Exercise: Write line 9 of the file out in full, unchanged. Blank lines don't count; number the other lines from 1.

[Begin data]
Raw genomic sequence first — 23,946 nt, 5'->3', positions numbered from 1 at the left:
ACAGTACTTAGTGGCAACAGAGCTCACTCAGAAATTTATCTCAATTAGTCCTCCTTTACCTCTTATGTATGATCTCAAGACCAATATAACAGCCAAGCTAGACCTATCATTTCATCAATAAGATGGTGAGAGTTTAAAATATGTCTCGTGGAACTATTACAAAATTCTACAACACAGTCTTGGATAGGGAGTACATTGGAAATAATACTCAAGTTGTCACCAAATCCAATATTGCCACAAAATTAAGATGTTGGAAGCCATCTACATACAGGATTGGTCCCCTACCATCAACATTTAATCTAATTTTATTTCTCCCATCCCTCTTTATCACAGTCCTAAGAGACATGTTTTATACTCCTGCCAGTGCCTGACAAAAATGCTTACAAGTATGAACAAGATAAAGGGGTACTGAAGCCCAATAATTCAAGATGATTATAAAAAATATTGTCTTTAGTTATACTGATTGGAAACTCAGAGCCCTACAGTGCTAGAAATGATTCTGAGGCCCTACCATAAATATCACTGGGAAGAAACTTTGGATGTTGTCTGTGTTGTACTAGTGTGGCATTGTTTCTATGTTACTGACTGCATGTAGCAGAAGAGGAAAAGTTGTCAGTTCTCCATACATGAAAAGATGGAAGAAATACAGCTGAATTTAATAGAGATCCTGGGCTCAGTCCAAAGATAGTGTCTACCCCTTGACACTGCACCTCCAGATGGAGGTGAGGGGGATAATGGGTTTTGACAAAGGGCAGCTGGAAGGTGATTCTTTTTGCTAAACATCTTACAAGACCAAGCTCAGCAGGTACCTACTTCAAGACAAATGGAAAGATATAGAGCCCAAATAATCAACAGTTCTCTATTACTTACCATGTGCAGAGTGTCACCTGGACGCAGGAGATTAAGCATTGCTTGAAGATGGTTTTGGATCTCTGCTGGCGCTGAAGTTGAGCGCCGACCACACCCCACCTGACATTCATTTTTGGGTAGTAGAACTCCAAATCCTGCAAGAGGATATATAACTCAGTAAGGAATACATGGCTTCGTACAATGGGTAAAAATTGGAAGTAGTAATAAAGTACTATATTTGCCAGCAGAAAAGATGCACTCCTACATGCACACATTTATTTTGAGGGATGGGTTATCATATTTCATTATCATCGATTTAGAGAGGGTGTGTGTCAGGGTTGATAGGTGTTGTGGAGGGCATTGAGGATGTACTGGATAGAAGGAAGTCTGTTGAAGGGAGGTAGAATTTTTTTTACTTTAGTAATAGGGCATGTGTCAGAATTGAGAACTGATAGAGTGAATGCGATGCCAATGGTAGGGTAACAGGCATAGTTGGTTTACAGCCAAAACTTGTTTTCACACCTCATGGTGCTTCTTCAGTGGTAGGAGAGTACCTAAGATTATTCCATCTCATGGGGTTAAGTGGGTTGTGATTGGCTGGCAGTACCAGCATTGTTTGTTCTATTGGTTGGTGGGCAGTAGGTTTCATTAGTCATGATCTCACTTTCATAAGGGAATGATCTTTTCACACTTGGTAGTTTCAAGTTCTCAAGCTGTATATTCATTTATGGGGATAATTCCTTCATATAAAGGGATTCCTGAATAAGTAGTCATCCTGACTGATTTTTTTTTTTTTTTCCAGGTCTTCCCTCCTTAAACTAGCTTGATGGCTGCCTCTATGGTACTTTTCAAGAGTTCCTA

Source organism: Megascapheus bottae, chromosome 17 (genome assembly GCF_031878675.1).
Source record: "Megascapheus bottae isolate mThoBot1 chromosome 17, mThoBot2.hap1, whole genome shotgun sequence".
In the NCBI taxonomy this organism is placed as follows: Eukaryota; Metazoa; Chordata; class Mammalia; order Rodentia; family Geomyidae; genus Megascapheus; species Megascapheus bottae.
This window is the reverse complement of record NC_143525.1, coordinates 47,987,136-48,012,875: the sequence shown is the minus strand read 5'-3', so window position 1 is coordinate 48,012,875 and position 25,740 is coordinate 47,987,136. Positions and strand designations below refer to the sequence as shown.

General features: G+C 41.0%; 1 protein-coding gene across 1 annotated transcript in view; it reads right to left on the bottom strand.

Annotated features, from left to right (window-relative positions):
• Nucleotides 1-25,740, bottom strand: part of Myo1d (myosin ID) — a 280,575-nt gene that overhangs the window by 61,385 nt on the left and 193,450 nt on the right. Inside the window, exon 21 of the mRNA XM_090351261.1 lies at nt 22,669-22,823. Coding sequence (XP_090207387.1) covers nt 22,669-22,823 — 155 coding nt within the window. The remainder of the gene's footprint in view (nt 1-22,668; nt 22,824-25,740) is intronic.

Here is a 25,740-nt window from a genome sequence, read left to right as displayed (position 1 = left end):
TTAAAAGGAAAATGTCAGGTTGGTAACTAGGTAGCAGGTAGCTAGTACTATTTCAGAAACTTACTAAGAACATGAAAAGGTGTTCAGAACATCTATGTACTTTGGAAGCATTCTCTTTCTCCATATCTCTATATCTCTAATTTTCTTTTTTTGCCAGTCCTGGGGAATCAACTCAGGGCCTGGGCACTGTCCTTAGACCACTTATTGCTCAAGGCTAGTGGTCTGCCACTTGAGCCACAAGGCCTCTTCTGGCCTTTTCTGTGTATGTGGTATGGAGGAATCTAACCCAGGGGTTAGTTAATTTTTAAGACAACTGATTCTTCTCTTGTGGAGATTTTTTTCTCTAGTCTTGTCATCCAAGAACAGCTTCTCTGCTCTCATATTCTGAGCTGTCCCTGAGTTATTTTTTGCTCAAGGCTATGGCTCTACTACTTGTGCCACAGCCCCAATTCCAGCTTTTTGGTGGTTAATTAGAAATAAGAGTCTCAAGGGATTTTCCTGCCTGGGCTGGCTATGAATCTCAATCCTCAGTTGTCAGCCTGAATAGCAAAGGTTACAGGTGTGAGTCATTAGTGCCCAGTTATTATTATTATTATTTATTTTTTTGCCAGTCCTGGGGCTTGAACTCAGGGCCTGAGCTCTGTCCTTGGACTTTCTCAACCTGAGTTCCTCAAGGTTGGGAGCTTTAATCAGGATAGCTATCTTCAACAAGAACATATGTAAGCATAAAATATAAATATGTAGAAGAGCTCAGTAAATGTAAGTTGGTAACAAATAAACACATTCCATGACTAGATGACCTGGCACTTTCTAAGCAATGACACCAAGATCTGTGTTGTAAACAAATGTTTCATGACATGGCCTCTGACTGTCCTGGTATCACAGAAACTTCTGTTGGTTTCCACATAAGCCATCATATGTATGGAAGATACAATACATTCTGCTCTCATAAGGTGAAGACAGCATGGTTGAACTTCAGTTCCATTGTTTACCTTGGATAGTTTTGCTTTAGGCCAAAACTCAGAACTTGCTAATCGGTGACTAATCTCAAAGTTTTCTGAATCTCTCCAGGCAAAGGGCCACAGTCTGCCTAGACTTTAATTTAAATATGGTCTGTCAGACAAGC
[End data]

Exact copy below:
• Nucleotides 1-25,740, bottom strand: part of Myo1d (myosin ID) — a 280,575-nt gene that overhangs the window by 61,385 nt on the left and 193,450 nt on the right. Inside the window, exon 21 of the mRNA XM_090351261.1 lies at nt 22,669-22,823. Coding sequence (XP_090207387.1) covers nt 22,669-22,823 — 155 coding nt within the window. The remainder of the gene's footprint in view (nt 1-22,668; nt 22,824-25,740) is intronic.